Yesterday, a friend of mine told me that swishing around in the washing machine she’d found an iPod that had fallen out of the pocket of her daughter’s shorts somewhere in the rinse cycle. Her daughter “lifted” the iPod from a cousin’s house when they were visiting. Her little “thief” is in Kindergarten, and in spite of being punished, a few days after the iPod incident, she tried to steal a pack of gum from the store. I told my friend we’d had similar problems with our oldest son, and that last summer when our oldest daughter was only six years old, she took a twenty dollar bill right off the kitchen counter, hid it, and then denied doing so for two weeks.
The only thing I remember stealing when I was a kid, is an orange flower barrette from Heather Balzazac. I don’t know what possessed me to do it. I was alone in her room and the clip was sitting right there, ripe for the taking. I had hair clips similar to it, so it wasn’t out of need or desire that I took it. Nor was I mad at Heather or trying to “get back at her” for something. Like my own children, and my friend’s daughter, I was in either Kindergarten or first grade at the time.
I think one incident – or maybe two – of low stakes stealing, followed by remorse – is normal, and that’s what I told my friend yesterday. The problem gets more complicated, however, when the family kleptomaniac doesn’t stop his (or her) life of crime.
The first incident of thievery in our house (at least that we were aware of … admittedly, I never came clean about Heather’s orange barrette and no one ever questioned me about it, although my guilt taught me that the heist wasn’t worth the payoff) was when our oldest son took a hemp bracelet from a booth at the state fair. We punished him for it … took away the bracelet, obviously … grounded him … lectured, railed, made him wear sack cloth for a couple of days. And we thought that was that.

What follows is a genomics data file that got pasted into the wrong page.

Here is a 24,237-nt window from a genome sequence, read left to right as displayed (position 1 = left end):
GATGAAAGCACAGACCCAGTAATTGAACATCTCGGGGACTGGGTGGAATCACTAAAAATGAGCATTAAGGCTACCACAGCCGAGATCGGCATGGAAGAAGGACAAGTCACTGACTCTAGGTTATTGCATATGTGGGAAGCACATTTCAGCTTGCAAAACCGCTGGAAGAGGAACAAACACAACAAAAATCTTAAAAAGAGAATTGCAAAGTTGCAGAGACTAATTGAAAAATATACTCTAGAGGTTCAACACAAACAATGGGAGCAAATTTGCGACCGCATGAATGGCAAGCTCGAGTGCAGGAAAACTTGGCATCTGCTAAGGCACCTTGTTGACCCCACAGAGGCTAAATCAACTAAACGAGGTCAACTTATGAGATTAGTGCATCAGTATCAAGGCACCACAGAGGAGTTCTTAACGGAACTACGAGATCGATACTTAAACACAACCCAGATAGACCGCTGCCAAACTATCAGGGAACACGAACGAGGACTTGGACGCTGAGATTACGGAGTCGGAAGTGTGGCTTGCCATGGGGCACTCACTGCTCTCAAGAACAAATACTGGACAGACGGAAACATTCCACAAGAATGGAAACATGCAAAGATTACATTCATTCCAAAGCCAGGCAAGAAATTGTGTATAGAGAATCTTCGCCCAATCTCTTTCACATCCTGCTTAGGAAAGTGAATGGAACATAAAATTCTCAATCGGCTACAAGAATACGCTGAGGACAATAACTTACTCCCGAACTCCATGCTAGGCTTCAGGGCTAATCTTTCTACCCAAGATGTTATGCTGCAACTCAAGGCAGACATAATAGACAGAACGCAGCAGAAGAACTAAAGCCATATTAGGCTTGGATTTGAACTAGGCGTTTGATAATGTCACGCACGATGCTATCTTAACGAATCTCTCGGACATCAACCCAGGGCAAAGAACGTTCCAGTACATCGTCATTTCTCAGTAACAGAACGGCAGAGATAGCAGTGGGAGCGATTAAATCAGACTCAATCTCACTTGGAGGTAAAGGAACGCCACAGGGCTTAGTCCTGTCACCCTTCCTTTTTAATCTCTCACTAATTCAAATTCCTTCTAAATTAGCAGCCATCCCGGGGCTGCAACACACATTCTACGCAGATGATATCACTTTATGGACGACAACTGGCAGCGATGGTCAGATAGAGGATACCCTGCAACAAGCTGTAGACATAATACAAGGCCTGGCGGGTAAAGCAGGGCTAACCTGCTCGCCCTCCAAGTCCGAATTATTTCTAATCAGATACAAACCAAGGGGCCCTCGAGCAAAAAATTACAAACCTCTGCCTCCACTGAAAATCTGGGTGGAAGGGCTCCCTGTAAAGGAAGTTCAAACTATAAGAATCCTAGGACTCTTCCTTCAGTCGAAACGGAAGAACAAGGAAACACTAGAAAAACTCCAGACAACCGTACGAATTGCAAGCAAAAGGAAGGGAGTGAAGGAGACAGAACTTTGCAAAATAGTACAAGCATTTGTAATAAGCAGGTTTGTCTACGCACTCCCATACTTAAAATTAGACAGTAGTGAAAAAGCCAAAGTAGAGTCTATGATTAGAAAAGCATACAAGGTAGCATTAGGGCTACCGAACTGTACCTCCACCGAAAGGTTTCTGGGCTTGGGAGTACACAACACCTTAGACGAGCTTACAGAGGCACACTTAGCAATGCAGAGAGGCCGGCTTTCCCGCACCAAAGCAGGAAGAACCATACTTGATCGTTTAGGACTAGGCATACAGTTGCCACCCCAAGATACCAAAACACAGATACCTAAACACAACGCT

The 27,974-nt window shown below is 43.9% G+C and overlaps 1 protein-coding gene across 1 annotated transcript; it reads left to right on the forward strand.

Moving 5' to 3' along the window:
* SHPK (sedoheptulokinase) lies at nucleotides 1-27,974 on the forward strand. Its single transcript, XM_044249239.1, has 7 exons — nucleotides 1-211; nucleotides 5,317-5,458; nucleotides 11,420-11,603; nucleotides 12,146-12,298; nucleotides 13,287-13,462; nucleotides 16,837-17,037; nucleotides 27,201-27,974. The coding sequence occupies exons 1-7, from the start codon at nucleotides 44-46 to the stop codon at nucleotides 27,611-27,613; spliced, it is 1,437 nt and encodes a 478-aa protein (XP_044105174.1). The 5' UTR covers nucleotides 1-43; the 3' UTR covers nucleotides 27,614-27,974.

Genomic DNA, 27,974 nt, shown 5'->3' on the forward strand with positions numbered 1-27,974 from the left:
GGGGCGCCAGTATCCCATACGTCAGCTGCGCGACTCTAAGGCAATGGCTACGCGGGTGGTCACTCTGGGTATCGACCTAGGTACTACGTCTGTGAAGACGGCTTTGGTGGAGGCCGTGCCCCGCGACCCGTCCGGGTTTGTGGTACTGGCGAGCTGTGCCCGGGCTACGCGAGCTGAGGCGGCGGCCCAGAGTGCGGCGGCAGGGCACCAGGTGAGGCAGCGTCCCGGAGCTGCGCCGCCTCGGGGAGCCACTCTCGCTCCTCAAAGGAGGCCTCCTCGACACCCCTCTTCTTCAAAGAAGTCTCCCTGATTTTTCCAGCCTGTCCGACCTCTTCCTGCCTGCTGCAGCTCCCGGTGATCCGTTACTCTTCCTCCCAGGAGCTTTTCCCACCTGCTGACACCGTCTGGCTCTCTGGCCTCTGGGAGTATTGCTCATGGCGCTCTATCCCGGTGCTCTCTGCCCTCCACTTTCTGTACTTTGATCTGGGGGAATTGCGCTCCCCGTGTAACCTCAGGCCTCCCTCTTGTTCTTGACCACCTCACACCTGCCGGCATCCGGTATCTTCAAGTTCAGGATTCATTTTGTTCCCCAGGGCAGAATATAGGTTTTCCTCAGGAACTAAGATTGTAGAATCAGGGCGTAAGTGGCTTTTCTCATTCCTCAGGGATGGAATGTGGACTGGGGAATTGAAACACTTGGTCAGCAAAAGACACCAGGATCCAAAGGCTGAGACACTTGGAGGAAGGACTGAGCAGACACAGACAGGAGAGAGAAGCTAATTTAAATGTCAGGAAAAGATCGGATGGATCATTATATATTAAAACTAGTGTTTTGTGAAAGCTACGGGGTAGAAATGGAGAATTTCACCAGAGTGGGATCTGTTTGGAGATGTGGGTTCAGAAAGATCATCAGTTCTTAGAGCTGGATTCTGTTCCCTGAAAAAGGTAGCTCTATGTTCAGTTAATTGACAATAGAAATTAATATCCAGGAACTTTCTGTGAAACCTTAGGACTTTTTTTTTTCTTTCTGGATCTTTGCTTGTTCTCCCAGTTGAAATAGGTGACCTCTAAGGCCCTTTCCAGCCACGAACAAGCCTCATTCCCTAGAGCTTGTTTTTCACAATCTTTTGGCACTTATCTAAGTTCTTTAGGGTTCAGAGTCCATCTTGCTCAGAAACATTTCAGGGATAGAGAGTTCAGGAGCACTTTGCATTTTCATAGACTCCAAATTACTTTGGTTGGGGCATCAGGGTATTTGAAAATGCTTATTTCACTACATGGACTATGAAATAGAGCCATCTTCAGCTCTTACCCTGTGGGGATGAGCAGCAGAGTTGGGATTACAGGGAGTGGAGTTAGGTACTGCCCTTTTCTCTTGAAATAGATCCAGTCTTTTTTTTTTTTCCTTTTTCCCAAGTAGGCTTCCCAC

Two years later, now that he’s old enough to know better, he took the babysitter’s iPod out of her pocketbook, keyed in her password – which he’d stealthily observed earlier in the day – (smart criminal) took a few videos of himself which he didn’t delete (dumb criminal) and then put it back. We didn’t know what he’d done until a few days later when she stumbled upon his home movies, which consisted of him making funny faces at himself and flexing his biceps.
Being a parent of babies, toddlers, and preschoolers was hard. Our youngest is four, so for another six months, I’ve still got one foot in that world, but she’s off to Kindergarten in the fall, and our oldest is going to be in fifth grade. I remember when our now seven-year old twins were still in car carrier seats, and I had to heft them around everywhere I went. And who could forget the impossibility of getting out of the house in less than an hour (oh, that diaper bag) or the way the 14 month old would sometimes wiggle so much at changing time, that I practically had to sit on him to get his new Huggies fastened.
In spite of all that hard physical labor we did in their younger years, I find that being a parent of elementary school age children is harder emotionally. What’s more is that they remember our mess-ups. I don’t know about you, but I have a fairly intact memory from age 7 on.
All those supports I had in place when the kids were younger – mommy groups, subscriptions to parenting magazines, regular playdates with friends so we could all compare notes and commiserate – are gone now, and I think it’s time I admitted that it does take a village.
Like many moms, Kathy drives a mini-van full of booster seats and Disney/Pixar DVD’s. When she’s not chauffeuring her kids, ages 10 and under, to school and activities, she teaches for Prince William County Public Schools and writes fiction, poetry, and this column about the challenges and rewards of being a mom to young children.
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